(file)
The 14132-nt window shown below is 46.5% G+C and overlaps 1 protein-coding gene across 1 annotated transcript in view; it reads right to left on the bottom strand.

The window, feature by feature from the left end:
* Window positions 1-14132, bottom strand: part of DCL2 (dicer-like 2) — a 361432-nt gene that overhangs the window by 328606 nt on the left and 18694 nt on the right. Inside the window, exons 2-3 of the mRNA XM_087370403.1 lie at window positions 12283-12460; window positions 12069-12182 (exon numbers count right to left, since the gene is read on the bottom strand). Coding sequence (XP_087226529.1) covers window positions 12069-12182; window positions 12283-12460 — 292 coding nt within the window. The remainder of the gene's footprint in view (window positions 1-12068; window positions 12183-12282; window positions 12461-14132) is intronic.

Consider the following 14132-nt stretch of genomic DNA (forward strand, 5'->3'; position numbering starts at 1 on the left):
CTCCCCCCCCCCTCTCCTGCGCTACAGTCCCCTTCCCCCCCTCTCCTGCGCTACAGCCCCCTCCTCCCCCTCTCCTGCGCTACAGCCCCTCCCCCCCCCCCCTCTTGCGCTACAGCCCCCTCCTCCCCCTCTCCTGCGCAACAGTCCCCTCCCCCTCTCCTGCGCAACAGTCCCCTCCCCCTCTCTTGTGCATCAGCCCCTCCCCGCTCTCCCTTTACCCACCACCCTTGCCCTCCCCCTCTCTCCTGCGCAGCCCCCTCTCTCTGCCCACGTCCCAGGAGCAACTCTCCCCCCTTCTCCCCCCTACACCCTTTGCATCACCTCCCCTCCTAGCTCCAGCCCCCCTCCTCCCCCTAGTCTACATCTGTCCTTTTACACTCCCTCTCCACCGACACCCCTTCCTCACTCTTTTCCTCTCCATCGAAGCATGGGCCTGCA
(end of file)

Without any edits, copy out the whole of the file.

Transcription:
The 14132-nt window shown below is 46.5% G+C and overlaps 1 protein-coding gene across 1 annotated transcript in view; it reads right to left on the bottom strand.

The window, feature by feature from the left end:
* Window positions 1-14132, bottom strand: part of DCL2 (dicer-like 2) — a 361432-nt gene that overhangs the window by 328606 nt on the left and 18694 nt on the right. Inside the window, exons 2-3 of the mRNA XM_087370403.1 lie at window positions 12283-12460; window positions 12069-12182 (exon numbers count right to left, since the gene is read on the bottom strand). Coding sequence (XP_087226529.1) covers window positions 12069-12182; window positions 12283-12460 — 292 coding nt within the window. The remainder of the gene's footprint in view (window positions 1-12068; window positions 12183-12282; window positions 12461-14132) is intronic.

Consider the following 14132-nt stretch of genomic DNA (forward strand, 5'->3'; position numbering starts at 1 on the left):
CTCCCCCCCCCCTCTCCTGCGCTACAGTCCCCTTCCCCCCCTCTCCTGCGCTACAGCCCCCTCCTCCCCCTCTCCTGCGCTACAGCCCCTCCCCCCCCCCCCTCTTGCGCTACAGCCCCCTCCTCCCCCTCTCCTGCGCAACAGTCCCCTCCCCCTCTCCTGCGCAACAGTCCCCTCCCCCTCTCTTGTGCATCAGCCCCTCCCCGCTCTCCCTTTACCCACCACCCTTGCCCTCCCCCTCTCTCCTGCGCAGCCCCCTCTCTCTGCCCACGTCCCAGGAGCAACTCTCCCCCCTTCTCCCCCCTACACCCTTTGCATCACCTCCCCTCCTAGCTCCAGCCCCCCTCCTCCCCCTAGTCTACATCTGTCCTTTTACACTCCCTCTCCACCGACACCCCTTCCTCACTCTTTTCCTCTCCATCGAAGCATGGGCCTGCA